Keep your family healthy during cold and flu season

Rx from Woodson Merrell, M.D., director of Beth Israel’s Continuum Center for Health and Healing

NEW YORK, N.Y.—For families with young children, cold and flu season is an endless cycle of somebody getting sick, recovering and then catching the next round from another family member or friend.

“There are effective ways to break the sickness cycle by taking protective measures and boosting immunity,” says Woodson Merrell, M.D., M. Anthony Fisher director of Integrative Medicine at the Continuum Center for Health and Healing of Beth Israel Medical Center in New York City.

Dr. Merrell attacks the problem with an integrative medical tool kit. “I’m a pragmatist,” he explains, “which is why I incorporate the best of Western scientific medicine and the best of complementary therapies. Even if you get a flu shot, you’re still at risk for colds and flu. However, everyone can add a few smart preventive measures to their routine and strengthen their natural immunity.” Here are Dr. Merrell’s out-of-the-box tips and tricks to help families make it through cold and flu season (see more tips on page B5, “Tips and tricks for cold and flu season Rx”:

1. We all know the importance of hand washing in reducing the transmission of cold and flu germs. But did you know that most children do not wash their hands long enough to have a significant impact? Teach your children to recite a nursery rhyme while lathering their hands, rinsing at the completion of the poem. This technique can triple or quadruple the amount of time their hands are exposed to soap and friction—the two methods that remove the most germs from the skin.

2. When serving snacks, beware the communal snack bowl. Children like to touch, and may pick up three cookies before making a final selection. Children also may not have washed their hands before plunging into the popcorn bowl. Much better to use separate bowls, or single serving sizes when concerned about cold and flu germs being passed around with the goodies.

3. Wait wisely. During peak outbreaks of viral illnesses, you might want to reconsider turning the little one loose in a children’s waiting area. These areas have tempting child-sized tables and chairs, brightly colored toys and books. Unfortunately, these areas are used by many children with varying degrees of hygiene in the course of a day.

4. If you or your child is ill, be a hero and stay home. Not only is this the most effective way to protect others from your illness, you are more likely to rest and drink more fluids in an unstructured home environment vs. the more rigid schedules of school and the workplace. Consider canceling play dates with children who are coming down with colds.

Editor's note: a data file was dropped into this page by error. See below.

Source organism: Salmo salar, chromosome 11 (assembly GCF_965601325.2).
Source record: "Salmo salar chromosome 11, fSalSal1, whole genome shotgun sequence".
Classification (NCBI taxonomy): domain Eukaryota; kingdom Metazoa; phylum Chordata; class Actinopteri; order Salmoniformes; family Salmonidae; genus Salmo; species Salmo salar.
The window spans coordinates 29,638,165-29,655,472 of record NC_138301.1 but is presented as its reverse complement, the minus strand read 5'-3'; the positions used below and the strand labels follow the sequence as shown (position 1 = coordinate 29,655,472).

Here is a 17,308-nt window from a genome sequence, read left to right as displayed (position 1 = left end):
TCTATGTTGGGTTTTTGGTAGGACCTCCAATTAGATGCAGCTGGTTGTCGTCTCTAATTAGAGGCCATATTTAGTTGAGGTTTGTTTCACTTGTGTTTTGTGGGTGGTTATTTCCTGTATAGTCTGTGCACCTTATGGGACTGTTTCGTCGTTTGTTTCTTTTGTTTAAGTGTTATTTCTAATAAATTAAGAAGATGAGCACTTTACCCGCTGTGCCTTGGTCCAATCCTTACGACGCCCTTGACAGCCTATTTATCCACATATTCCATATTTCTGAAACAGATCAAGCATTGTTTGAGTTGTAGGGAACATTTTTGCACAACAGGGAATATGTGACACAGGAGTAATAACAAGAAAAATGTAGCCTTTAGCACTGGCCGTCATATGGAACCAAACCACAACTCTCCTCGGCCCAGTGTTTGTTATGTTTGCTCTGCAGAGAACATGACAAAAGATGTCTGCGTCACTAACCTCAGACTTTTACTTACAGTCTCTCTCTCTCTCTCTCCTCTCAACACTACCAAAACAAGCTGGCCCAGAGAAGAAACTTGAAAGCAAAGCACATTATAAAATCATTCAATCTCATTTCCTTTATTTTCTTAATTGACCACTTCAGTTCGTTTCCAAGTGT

5. Treat yourself to a new toothbrush. After your recovery from a cold or the flu, celebrate with a new toothbrush. Your old brush is likely carrying some residual germs from your illness, so out with the old and in with the new.

6. Wash scarves and mittens frequently and in hot water. Little hands in mittens wipe noses, play with outdoor toys and wrestle with playmates. Scarves pick up germs carried in the mouth. Washing these items frequently and in hot water can make a difference during cold and flu outbreaks.

7. Think about a new drink. Tea contains antioxidants and polyphenols that can boost the immune system. Substituting iced tea (decaffeinated for young ones) for soft drinks is a healthy choice anytime, but especially during cold and flu season. As an added benefit, choose unsweetened or lightly sweetened, which contain far less sugar than soft drinks.

8. Nutritionists tell us, and the evidence has proven the great health benefits of getting more fruits and vegetables in our children’s diets, but we know how picky children can be. Experiment with smoothies made with fruits rich in vitamin C and other nutrients. Youthful taste buds may prefer fruits like bananas, papayas or strawberries.

9. Go herbal, but go cautiously-most have not been tested in children. One that has extensive safety and efficacy studies is Esberitox, and it’s been proven safe for children as young as 2 years old. In fact, in a clinical study in Europe, it was shown to reduce the duration of colds by 50 percent. A blend of two types of Echinacea and two other herbs, Esberitox has been recommended by pediatricians and family physicians in Germany and America for many years. And it is chewable, so no tears over trying to swallow a big pill. “This herbal formula is the only one that my own children will take without a fuss,” says Dr. Merrell, “because it tastes good—they even ask for it.”

10. For older kids with sore throats, gargle with disinfectant solutions, such as Listerine or diluted hydrogen peroxide (the latter is not safe for young children, who may swallow it).

11. Integrative practitioners—that is, doctors who have additional experience with dietary supplements, such as traditional Chinese medicine, and/or homeopathy—have other options that may be right for you and your child, for both cold and flu prevention and treatment. You may want to schedule a wellness visit before cold and flu season hits to develop the health plan that is right for your family.

Even if the headlines predict widespread infections during cold and flu season, you and your kids may be able to avoid them. If you take proper care, you can dramatically reduce the number of days you’re out of commission, or even dodge getting sick altogether. And if you do happen to get sick, you can use these tips to get better faster.

From the Nov. 30-Dec. 6, 2005, issue

Enjoy The Rock River Times? Help spread the word!